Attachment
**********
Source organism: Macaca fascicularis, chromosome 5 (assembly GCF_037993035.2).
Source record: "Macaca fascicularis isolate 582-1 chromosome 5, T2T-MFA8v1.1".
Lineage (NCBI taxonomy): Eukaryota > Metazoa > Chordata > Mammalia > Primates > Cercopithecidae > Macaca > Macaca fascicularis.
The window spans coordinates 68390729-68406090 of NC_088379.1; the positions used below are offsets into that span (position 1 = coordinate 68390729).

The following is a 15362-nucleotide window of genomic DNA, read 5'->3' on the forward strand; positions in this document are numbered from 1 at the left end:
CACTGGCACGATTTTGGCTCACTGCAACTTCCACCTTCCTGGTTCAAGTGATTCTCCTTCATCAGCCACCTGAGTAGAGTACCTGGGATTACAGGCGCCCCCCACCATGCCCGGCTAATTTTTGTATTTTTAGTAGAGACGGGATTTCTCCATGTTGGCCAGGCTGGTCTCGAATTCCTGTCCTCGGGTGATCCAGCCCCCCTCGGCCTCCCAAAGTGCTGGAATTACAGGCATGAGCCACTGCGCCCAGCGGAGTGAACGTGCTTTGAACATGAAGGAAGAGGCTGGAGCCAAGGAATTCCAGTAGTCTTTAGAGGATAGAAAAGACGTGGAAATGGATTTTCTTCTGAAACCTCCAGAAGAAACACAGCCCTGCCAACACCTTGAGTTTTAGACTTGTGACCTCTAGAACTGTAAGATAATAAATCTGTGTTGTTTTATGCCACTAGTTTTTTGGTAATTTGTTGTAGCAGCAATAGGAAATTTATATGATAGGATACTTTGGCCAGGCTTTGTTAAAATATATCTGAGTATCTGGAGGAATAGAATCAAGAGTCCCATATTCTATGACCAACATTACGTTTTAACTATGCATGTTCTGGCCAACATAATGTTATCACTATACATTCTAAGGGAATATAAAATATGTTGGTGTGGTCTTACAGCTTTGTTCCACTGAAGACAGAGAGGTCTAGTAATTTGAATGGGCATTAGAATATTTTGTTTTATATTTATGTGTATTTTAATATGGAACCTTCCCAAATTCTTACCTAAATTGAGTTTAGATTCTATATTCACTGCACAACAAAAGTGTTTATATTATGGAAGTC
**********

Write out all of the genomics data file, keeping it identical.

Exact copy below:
Source organism: Macaca fascicularis, chromosome 5 (assembly GCF_037993035.2).
Source record: "Macaca fascicularis isolate 582-1 chromosome 5, T2T-MFA8v1.1".
Lineage (NCBI taxonomy): Eukaryota > Metazoa > Chordata > Mammalia > Primates > Cercopithecidae > Macaca > Macaca fascicularis.
The window spans coordinates 68390729-68406090 of NC_088379.1; the positions used below are offsets into that span (position 1 = coordinate 68390729).

The following is a 15362-nucleotide window of genomic DNA, read 5'->3' on the forward strand; positions in this document are numbered from 1 at the left end:
CACTGGCACGATTTTGGCTCACTGCAACTTCCACCTTCCTGGTTCAAGTGATTCTCCTTCATCAGCCACCTGAGTAGAGTACCTGGGATTACAGGCGCCCCCCACCATGCCCGGCTAATTTTTGTATTTTTAGTAGAGACGGGATTTCTCCATGTTGGCCAGGCTGGTCTCGAATTCCTGTCCTCGGGTGATCCAGCCCCCCTCGGCCTCCCAAAGTGCTGGAATTACAGGCATGAGCCACTGCGCCCAGCGGAGTGAACGTGCTTTGAACATGAAGGAAGAGGCTGGAGCCAAGGAATTCCAGTAGTCTTTAGAGGATAGAAAAGACGTGGAAATGGATTTTCTTCTGAAACCTCCAGAAGAAACACAGCCCTGCCAACACCTTGAGTTTTAGACTTGTGACCTCTAGAACTGTAAGATAATAAATCTGTGTTGTTTTATGCCACTAGTTTTTTGGTAATTTGTTGTAGCAGCAATAGGAAATTTATATGATAGGATACTTTGGCCAGGCTTTGTTAAAATATATCTGAGTATCTGGAGGAATAGAATCAAGAGTCCCATATTCTATGACCAACATTACGTTTTAACTATGCATGTTCTGGCCAACATAATGTTATCACTATACATTCTAAGGGAATATAAAATATGTTGGTGTGGTCTTACAGCTTTGTTCCACTGAAGACAGAGAGGTCTAGTAATTTGAATGGGCATTAGAATATTTTGTTTTATATTTATGTGTATTTTAATATGGAACCTTCCCAAATTCTTACCTAAATTGAGTTTAGATTCTATATTCACTGCACAACAAAAGTGTTTATATTATGGAAGTC